KTN's online platform helps you to make the connections you need


The Knowledge Transfer Network (KTN) has refreshed its online platform to intelligently connect you to relevant events, funding, thought pieces and specialist staff to help your business innovate and grow.

You can discover content using your area of interest, from Defence Security to transport; from space to health – all major UK economic sectors are covered. Once you have selected your interests, using our intelligent tagging system, we will then display rich and relevant content related to your area, often from surprising sources.

An example might be new satellite technology from the space sector that is applicable in the agri-food sector. KTN-UK.co.uk will help you form these unusual and valuable connections.

All content on the platform has been carefully curated by our team of innovation specialists – not by an automated algorithm – so you can be confident that KTN is connecting you to the most relevant cutting-edge information.


The move also marks a closer alignment with our main funder, Innovate UK , with the website branding making a clear visual link. Knowledge Transfer Network is Innovate UK's innovation network partner, and also works with other funders to provide innovation networking services and fulfil our mission to drive UK growth.

We link new ideas and opportunities with expertise, markets and finance through our network of businesses, universities, funders and investors. From agri-food to autonomous systems and from energy to design, KTN combines expertise in all sectors with the ability to cross boundaries. Connecting with KTN can lead to potential partners, horizon-expanding events and innovation insights relevant to your needs.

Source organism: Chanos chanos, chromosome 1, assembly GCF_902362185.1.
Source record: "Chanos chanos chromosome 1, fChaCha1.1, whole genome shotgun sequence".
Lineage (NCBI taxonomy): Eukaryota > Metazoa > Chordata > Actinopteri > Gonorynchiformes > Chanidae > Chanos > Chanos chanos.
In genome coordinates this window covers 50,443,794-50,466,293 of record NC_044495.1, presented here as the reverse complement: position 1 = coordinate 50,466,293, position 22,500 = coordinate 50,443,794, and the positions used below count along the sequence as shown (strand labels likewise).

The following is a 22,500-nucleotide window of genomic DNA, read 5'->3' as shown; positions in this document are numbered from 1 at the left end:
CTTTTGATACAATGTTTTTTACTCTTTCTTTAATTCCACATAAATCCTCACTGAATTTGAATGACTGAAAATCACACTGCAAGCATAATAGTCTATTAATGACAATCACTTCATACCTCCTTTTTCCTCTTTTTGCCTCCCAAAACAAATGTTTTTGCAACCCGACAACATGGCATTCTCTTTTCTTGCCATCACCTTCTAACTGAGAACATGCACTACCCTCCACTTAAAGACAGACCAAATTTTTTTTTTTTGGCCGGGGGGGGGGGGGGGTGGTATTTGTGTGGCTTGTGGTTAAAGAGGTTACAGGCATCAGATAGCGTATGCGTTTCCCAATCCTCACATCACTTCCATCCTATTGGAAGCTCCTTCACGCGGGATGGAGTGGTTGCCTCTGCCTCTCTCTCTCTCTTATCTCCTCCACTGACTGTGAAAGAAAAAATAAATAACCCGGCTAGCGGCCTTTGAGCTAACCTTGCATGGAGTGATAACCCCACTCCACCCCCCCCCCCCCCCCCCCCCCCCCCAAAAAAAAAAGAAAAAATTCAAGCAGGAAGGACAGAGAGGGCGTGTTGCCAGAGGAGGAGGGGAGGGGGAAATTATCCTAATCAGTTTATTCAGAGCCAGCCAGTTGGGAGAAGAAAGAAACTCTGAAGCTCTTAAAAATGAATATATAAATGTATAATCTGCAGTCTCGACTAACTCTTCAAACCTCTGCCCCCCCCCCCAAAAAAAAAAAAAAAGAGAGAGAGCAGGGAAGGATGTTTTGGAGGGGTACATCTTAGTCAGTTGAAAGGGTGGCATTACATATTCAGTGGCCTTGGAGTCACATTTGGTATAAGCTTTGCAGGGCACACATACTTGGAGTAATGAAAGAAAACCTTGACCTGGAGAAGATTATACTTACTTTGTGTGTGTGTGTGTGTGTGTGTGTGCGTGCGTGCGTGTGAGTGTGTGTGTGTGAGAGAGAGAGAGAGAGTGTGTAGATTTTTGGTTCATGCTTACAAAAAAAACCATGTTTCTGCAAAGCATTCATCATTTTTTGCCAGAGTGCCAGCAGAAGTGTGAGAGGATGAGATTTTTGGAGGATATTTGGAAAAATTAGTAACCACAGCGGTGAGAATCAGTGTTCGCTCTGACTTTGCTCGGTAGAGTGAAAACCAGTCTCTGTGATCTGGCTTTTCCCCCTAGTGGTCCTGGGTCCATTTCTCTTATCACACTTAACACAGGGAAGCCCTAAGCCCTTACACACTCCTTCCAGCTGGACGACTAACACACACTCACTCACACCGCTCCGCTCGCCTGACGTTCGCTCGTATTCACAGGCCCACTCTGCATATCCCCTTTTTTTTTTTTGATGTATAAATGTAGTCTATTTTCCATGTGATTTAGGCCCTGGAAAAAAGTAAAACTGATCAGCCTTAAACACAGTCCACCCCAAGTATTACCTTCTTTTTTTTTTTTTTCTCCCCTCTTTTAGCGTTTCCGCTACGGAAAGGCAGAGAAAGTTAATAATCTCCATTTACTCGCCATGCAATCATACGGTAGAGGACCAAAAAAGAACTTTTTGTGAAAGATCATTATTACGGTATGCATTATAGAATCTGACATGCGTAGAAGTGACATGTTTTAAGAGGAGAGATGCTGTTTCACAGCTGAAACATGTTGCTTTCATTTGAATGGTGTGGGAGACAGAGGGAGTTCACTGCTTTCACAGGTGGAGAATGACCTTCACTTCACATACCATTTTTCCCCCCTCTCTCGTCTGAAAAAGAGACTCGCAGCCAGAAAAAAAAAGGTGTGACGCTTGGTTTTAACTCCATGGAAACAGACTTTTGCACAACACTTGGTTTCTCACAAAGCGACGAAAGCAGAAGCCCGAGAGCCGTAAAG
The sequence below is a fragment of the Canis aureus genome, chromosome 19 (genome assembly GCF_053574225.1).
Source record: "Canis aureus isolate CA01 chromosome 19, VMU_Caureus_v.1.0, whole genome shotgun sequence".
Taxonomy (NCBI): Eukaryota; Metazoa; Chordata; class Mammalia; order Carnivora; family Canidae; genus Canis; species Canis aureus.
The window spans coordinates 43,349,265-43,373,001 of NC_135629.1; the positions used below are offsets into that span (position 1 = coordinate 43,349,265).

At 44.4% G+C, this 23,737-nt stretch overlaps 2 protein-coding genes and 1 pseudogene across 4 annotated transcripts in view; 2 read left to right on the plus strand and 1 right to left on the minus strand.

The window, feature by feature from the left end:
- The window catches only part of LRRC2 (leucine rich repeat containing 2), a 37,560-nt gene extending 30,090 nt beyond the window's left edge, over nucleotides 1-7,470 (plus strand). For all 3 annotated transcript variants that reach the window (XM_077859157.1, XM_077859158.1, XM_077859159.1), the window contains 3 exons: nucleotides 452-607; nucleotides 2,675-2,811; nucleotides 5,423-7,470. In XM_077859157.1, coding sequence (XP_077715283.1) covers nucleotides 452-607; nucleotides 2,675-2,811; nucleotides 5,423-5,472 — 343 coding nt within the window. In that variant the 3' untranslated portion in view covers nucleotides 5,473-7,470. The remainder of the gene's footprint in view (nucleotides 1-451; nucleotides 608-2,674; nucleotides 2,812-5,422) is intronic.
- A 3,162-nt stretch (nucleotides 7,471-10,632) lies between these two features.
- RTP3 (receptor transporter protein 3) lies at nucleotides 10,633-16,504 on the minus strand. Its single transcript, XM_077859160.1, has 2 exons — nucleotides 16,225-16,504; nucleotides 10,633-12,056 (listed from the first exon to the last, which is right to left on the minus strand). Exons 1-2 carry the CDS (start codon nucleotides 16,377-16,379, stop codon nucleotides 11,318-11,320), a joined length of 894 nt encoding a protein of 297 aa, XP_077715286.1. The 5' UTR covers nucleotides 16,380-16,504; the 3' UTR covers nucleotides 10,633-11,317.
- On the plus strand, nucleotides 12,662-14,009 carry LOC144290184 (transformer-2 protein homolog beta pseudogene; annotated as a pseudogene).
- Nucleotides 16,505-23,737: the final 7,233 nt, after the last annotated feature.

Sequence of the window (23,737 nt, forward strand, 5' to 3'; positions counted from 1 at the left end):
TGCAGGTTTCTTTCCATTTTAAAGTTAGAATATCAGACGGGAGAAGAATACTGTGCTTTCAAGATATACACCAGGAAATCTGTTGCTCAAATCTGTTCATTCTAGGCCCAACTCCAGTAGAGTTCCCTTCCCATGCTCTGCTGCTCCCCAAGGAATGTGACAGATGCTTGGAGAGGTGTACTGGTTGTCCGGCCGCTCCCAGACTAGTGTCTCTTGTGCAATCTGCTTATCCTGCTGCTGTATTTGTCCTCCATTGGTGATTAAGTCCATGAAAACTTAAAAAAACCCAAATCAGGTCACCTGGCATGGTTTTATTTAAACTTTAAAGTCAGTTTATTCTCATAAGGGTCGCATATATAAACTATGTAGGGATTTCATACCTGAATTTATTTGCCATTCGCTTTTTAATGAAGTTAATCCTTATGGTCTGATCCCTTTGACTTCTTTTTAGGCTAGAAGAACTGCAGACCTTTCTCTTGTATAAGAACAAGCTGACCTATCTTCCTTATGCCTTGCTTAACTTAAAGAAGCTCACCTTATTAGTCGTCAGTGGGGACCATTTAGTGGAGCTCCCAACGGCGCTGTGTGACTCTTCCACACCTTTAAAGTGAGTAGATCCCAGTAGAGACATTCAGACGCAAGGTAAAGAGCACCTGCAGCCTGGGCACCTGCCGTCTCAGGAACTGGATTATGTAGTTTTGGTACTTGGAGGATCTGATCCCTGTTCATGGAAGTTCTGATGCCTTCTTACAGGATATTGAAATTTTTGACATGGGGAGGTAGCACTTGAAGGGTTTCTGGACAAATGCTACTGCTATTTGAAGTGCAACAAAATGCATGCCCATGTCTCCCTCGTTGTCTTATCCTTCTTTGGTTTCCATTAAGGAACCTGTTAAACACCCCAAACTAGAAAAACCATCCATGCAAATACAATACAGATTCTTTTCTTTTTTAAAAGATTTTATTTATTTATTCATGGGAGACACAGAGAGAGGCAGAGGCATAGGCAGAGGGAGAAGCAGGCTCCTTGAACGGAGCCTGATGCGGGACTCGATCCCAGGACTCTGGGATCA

Visit our people pages to connect directly with expertise in your sector.

Visit the KTN refreshed online platfom here

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Plants, Exosomes and Doggybones

The KTN and the Centre of Excellence in Biopharmaceuticals (COEBP) co-hosted a meeting on 1st October 2015 at Manchester Institute of Biotechnology entitled. This proved to be a great opportunity for networking with industry and academia people from a varied background of medical, industrial and synthetic biology.

Talks at the meeting explored the advantages of different approaches to producing biologics including manufacturing them in plants, in insect viruses and using synthetic approaches.  There was a fascinating talk on the use of exosomes in regenerative medicine, noting that certain effects of regenerative therapy may be delivered by the contents of exosomes produced by the cells. If exosomes become a product in their own right this would throw up unique challenges when it comes to manufacture and characterisation.  In a networking session to scope the challenges of vector design, one of the clear issues to emerge was the need for more tools to provide greater predictability in expression of biologics. This was also the theme for one of the talks given by Ian Fotheringham, MD at Ingenza.  Touchlight Genetics who gave a talk on their proprietary Doggybonetm DNA approach were separately awarded OBN ‘Best Emerging Biotech’ on the same day as our meeting.